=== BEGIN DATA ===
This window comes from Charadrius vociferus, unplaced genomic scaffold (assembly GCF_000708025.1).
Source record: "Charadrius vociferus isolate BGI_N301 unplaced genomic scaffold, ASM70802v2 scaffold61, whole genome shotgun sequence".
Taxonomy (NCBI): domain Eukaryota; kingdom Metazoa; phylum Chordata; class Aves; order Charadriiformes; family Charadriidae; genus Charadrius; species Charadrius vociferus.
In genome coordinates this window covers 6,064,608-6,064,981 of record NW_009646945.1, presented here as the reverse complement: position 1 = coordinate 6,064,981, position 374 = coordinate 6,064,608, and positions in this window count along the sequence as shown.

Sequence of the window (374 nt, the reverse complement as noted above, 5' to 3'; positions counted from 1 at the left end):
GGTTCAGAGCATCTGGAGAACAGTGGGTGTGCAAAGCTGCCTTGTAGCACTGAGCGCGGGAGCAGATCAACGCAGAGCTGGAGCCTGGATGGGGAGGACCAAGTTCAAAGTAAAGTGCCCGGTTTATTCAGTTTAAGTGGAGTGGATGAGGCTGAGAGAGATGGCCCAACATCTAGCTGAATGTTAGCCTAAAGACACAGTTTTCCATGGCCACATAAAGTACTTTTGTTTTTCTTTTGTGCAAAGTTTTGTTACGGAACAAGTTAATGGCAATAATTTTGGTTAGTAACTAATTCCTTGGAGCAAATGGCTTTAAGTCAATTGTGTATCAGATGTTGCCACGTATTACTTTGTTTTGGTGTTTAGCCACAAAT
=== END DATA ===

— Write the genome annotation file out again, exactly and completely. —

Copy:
This window comes from Charadrius vociferus, unplaced genomic scaffold (assembly GCF_000708025.1).
Source record: "Charadrius vociferus isolate BGI_N301 unplaced genomic scaffold, ASM70802v2 scaffold61, whole genome shotgun sequence".
Taxonomy (NCBI): domain Eukaryota; kingdom Metazoa; phylum Chordata; class Aves; order Charadriiformes; family Charadriidae; genus Charadrius; species Charadrius vociferus.
In genome coordinates this window covers 6,064,608-6,064,981 of record NW_009646945.1, presented here as the reverse complement: position 1 = coordinate 6,064,981, position 374 = coordinate 6,064,608, and positions in this window count along the sequence as shown.

Sequence of the window (374 nt, the reverse complement as noted above, 5' to 3'; positions counted from 1 at the left end):
GGTTCAGAGCATCTGGAGAACAGTGGGTGTGCAAAGCTGCCTTGTAGCACTGAGCGCGGGAGCAGATCAACGCAGAGCTGGAGCCTGGATGGGGAGGACCAAGTTCAAAGTAAAGTGCCCGGTTTATTCAGTTTAAGTGGAGTGGATGAGGCTGAGAGAGATGGCCCAACATCTAGCTGAATGTTAGCCTAAAGACACAGTTTTCCATGGCCACATAAAGTACTTTTGTTTTTCTTTTGTGCAAAGTTTTGTTACGGAACAAGTTAATGGCAATAATTTTGGTTAGTAACTAATTCCTTGGAGCAAATGGCTTTAAGTCAATTGTGTATCAGATGTTGCCACGTATTACTTTGTTTTGGTGTTTAGCCACAAAT